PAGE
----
The opinion of the court was delivered by: RAYFIEL
The defendant moves (1) to dismiss the indictment and (2) for a bill of particulars.
In support of the first item of relief sought the defendant contends that prosecution under the first three counts of the indictment is outlawed by the Statute of Limitations, 18 U.S.C.A. § 3282, and, further, that each of the five counts thereof fails to charge an offense.
His attack on the first three counts is grounded on the fact that they charge him with having failed to file income tax returns for the fiscal or calendar year 1948; with respect to counts 1 and 2, for and in behalf of corporations of which he was the president, and, with respect to count 3, in his own behalf; that the crime charged in each of said counts is a misdemeanor; that the indictment herein was returned on July 8, 1954, and, hence, is outlawed by the aforementioned Statute. I disagree. Each of the first three counts of the indictment charges the defendant with the wilful attempt to evade the payment of income taxes, a violation of Section 145(b) of Title 26, U.S.Code, a felony, and not section 145(a) of that title, a misdemeanor. The case of United States v. Smith, 3 Cir., 206 F.2d 905, which followed Spies v. United States, 317 U.S. 492, 63 S. Ct. 364, 87 L.Ed 418, is exactly in point. In that case neither the defendant nor any of the four corporations controlled by him had filed income tax returns for the years covered by the indictment, and he was indicted under Section 145(b) of Title 26. He claimed that the crimes charged constituted violations of Section 145(a) and that the offenses were outlawed by the Statute of Limitations. The Court rejected that contention. Judge Staley, in his opinion, stated, 206 F.2d at page 909, 'Subjected to the test set out in Spies, we think the Government's evidence here was literally full of 'affirmative acts' and 'acts of commission' and was thus clearly sufficient to sustain the 145(b) conviction. There was evidence that defendant and his corporations received substantial amounts of income and that no returns were filed. The ' willfulness' element is a question of fact, Battjes v. United States, 6 Cir., 1949, 172 F.2d 1; Maxfield v. United States, 9 Cir., 1945, 152 F.2d 593, certiorari denied, 1946, 327 U.S. 794, 66 S. Ct. 821, 90 L. Ed. 1021, and there was ample evidence from which the jury could have inferred it here.' (Emphasis added.)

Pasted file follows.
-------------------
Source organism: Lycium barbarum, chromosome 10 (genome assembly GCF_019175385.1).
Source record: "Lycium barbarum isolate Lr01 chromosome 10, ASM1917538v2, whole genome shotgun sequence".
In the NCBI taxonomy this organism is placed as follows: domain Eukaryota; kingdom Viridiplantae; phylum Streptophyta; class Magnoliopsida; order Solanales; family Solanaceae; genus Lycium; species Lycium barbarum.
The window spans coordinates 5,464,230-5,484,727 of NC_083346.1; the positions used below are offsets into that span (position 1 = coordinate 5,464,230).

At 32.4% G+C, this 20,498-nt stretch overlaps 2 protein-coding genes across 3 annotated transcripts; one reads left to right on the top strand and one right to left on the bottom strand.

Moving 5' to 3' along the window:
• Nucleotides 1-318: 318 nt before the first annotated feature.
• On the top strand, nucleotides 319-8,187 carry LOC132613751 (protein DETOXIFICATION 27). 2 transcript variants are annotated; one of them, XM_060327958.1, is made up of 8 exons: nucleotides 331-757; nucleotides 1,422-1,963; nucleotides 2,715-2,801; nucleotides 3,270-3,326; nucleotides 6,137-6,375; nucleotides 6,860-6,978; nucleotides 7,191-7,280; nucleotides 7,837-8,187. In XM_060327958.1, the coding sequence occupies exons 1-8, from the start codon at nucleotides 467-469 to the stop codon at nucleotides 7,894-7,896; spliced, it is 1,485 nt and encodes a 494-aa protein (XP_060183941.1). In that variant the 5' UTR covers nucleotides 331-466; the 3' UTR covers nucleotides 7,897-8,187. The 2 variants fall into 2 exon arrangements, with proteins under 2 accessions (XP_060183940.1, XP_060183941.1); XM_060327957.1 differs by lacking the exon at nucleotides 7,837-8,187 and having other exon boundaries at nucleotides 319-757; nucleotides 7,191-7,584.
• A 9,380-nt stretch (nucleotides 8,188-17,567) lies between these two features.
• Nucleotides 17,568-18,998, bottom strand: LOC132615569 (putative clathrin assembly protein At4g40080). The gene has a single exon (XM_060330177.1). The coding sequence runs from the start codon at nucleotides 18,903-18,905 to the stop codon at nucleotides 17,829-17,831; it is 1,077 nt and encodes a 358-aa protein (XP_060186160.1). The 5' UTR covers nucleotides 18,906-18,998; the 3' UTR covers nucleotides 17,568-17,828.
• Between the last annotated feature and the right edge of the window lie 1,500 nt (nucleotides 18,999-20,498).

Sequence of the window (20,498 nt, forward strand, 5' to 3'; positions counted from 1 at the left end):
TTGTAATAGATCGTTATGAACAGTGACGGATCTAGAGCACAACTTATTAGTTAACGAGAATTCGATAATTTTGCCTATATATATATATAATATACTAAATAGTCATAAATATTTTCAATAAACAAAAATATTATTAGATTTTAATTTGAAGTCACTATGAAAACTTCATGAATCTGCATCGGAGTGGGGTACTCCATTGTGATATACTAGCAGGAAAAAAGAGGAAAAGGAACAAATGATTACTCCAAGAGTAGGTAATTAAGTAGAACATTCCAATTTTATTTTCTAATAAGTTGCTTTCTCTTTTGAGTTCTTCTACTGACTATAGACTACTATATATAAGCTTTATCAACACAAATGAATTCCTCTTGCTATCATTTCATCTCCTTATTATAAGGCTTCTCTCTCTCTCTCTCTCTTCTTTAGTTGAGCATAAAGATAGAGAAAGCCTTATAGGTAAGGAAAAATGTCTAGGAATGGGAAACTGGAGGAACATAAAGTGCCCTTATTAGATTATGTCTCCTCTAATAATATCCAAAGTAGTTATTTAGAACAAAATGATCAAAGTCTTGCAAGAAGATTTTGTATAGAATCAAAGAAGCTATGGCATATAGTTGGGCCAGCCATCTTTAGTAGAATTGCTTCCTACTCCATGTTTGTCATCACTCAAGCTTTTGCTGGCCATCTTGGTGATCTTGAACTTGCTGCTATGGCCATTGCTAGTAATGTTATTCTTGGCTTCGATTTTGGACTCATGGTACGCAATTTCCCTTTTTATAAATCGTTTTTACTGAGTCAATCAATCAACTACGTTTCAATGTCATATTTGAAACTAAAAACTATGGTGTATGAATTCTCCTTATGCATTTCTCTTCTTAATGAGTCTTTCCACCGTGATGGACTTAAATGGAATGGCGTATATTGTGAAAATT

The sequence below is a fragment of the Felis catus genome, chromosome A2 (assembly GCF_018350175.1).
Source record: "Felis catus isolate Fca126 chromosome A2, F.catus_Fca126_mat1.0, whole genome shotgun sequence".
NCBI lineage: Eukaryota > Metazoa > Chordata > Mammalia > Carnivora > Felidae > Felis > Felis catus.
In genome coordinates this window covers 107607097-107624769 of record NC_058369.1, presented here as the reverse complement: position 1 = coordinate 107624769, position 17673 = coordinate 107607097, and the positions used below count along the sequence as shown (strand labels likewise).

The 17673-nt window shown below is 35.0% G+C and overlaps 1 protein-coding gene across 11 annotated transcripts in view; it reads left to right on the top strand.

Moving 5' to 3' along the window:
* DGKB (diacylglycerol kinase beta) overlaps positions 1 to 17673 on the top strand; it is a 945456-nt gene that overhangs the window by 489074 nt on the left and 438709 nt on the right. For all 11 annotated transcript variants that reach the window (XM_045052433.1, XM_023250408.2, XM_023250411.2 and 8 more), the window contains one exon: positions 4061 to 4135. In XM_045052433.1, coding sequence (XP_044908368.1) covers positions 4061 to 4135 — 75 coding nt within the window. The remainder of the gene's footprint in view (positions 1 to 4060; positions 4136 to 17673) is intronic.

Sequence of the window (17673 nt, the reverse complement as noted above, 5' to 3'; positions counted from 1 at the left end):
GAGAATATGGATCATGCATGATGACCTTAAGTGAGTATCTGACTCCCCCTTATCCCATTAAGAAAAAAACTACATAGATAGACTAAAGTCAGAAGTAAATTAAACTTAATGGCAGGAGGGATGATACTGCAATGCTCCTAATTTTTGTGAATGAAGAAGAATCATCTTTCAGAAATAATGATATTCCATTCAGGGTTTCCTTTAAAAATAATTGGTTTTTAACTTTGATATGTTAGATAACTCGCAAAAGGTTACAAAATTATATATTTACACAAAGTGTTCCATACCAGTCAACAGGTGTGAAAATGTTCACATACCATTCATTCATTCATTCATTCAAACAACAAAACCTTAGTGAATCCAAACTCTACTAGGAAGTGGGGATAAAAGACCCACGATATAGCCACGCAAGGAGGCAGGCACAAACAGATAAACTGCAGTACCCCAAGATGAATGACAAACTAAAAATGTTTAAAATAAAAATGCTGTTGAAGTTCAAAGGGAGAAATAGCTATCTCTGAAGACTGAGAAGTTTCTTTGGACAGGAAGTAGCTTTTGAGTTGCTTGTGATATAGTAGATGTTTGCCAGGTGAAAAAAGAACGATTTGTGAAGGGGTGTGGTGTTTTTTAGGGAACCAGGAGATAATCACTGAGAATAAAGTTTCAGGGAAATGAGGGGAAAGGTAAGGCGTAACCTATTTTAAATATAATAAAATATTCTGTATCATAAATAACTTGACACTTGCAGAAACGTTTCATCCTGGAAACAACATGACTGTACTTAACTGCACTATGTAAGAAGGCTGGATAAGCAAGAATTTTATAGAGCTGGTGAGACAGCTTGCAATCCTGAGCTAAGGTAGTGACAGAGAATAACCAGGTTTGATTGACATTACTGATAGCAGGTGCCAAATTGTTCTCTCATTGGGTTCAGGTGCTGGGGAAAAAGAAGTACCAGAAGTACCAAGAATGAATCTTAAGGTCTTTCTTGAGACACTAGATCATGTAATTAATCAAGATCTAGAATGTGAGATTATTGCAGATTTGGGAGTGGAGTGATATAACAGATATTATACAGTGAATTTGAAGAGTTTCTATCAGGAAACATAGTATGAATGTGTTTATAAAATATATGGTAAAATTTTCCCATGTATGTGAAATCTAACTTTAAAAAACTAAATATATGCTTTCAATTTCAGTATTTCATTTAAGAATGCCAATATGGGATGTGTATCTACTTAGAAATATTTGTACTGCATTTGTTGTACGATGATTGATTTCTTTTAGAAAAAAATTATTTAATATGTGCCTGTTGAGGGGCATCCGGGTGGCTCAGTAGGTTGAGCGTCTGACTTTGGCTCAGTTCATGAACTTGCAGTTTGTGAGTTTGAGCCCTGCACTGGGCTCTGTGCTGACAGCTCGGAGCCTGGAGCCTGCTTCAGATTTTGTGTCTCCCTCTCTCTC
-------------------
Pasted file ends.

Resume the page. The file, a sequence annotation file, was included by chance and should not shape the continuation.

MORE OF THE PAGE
In the case at bar, it is for the jury to decide whether the failure to file the returns was wilful. Accordingly the motion to dismiss addressed to the first three counts is denied.
As to the fourth and fifth counts I find that they comply with Rule 7(c) of the Federal Rules of Criminal Procedure, 18 U.S.C., and hence the motion as to those counts is denied.
We come now to the motion for a bill of particulars. Such relief will be granted when the indictment does not inform the defendant of the nature of the charges against him with sufficient particularity to permit him to properly prepare his defense. See Singer v. United States, 58 F.2d 74. I do not believe the instant indictment quite meets that test, and hence the defendant is entitled to some relief. But his demands are much too extensive and the great majority improper. Several of them seek the statute or regulation involved. A reading of the indictment will show that each count thereof cites the statute alleged to have been violated by the defendant.
The defendant's motion will be granted to the following extent. The United States Attorney will cause to be served upon the attorney for the defendant within twenty days after the service of a copy of the order to be entered hereon, with notice of the entry thereof, and at least thirty days prior to the trial, the following:
(1) As to counts 1 and 2, the demand designated as (b), in general categories or classifications, such as, but not necessarily limited to dividends, interest from various sources, rents, royalties, annuities, etc.
(2) As to count 3, the demand designated as (b), in general categories or classifications as hereinabove set forth, and also the demand designated as (g).
(3) As to counts 4 and 5, the demand designated as (f), in general categories or classifications, as hereinabove set forth, the demand designated as (g), in categories such as entertainment, contributions, traveling expenses, etc.; and the demand designated as (j).
In all other respects the motion is denied.
© 1992-2004 VersusLaw ...